A status describes a position within a community or group and its corresponding position within a social hierarchy of honor and prestige. Each status affords the individual who possess’s it a set of duties, rights, immunities, privileges, and usually it is also associated with a particular lifestyle or pattern of consumption. Every status has a corresponding set of roles. Roles are the set of behaviors and ways of thinking we expect a person of a given status to display. This is harder to understand in the abstract, so let’s focus our attention on the status at the center of the Jenner announcement, gender.
Selfie sticks are quickly taking over public spaces. In fact, some places are actually banning them. Even if you have no idea what a selfie stick is, you will quickly find out in this post from Ami Stearns, where smartphone gadgets are seen through the eyes of capitalism.
When Oxford Dictionary Online announced that selfie was the word of the year in 2013, you might have thought that the tide of public opinion would begin swinging back the other way. We can only take so many pictures of ourselves, can we? Does taking a selfie ever get old? I’m guessing my answer is no. While this post could be on the social construction of self, or how the concept of narcissism becomes more important in an increasingly complex world, I am going to utilize the tenets of capitalism to explore the phenomenon of these new and exciting selfie sticks.
I must admit that, the first time I saw a selfie stick, I did not understand the concept. I was in an office supply store in the fall of 2014 and the sticks caught my eye from an end-cap display. “But what IS it?” I asked my partner, who tried to explain it to me. “It helps you take a selfie,” he said. I thought about that and read the back of the package. Who needs assistance taking a selfie? The package directions explained that you put your phone on this stick and take a picture of yourself. I couldn’t imagine that anybody would buy these things- until I started seeing them everywhere, most notably, on my recent trip to Universal Studios in Orlando. Selfie sticks bobbed above the tourists’ heads at every turn. It seemed like such an odd idea, carrying around an extra gadget, all for the sole purpose of taking a picture of yourself. Sociologically speaking, what is going on here?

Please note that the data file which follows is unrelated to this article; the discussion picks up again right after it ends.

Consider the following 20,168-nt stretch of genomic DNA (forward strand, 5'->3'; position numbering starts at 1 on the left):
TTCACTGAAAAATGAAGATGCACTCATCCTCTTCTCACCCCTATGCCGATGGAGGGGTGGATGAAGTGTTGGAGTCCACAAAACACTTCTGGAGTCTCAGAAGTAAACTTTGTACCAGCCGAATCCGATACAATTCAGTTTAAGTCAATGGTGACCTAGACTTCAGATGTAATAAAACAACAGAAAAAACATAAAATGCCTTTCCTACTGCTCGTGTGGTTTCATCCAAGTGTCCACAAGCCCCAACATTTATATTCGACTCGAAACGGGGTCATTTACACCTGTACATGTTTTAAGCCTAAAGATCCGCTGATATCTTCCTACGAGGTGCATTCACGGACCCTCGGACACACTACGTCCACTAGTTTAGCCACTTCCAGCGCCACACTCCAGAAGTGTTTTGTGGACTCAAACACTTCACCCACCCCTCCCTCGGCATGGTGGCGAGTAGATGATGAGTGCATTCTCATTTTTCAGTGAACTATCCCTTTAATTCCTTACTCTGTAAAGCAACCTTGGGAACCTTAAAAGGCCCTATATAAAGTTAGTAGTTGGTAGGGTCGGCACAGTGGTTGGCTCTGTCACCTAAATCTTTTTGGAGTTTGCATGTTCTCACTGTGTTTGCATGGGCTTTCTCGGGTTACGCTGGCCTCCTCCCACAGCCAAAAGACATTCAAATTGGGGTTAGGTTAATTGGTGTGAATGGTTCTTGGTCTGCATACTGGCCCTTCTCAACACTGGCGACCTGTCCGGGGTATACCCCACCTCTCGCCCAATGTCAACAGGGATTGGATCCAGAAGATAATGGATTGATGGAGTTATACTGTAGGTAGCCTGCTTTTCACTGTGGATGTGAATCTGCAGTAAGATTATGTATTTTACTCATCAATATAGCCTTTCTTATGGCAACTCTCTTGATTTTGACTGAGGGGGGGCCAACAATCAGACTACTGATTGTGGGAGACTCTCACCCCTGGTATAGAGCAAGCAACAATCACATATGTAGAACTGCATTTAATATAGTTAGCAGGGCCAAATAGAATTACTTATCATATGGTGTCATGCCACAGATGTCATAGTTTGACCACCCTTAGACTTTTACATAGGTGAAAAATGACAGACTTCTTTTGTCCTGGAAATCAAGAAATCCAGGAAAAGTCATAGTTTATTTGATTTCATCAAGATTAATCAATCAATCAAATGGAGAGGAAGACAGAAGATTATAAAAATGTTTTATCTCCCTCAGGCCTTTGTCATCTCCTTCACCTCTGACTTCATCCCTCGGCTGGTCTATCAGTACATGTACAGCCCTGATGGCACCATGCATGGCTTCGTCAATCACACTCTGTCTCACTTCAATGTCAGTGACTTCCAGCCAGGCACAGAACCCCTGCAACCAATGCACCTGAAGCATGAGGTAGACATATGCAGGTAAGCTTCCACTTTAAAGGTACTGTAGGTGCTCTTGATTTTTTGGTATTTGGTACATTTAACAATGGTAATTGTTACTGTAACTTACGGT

Invented in Asia ,selfie sticks have become the new darling of the digital generation. Now, I’m as narcissistic as the next person (maybe more), but I think these selfie sticks are absurd and I can’t help thinking about them from a Marxist perspective. In a previous Sociology In Focus post I wrote on the commodification of bacon through a Marxist lens. In that post, I said Marx argued that instead of need creating a product, product creates the need. How does that apply with selfie sticks?…
It’s Earth Day again, are you ready to celebrate? In this post Nathan Palmer discusses a few of the unique reasons environmental problems can be so hard to change.
Humans relationship with the environment is a funny thing. Polls show that the majority of people everywhere value the environment and are concerned about the environmental destruction that humans are causing on the earth (Bell 2011). It would seem that everyone is in agreement; the earth is important and we should protect it. But then why are many environmental problems only getting worse?
But First, Let’s Keep Things in Perspective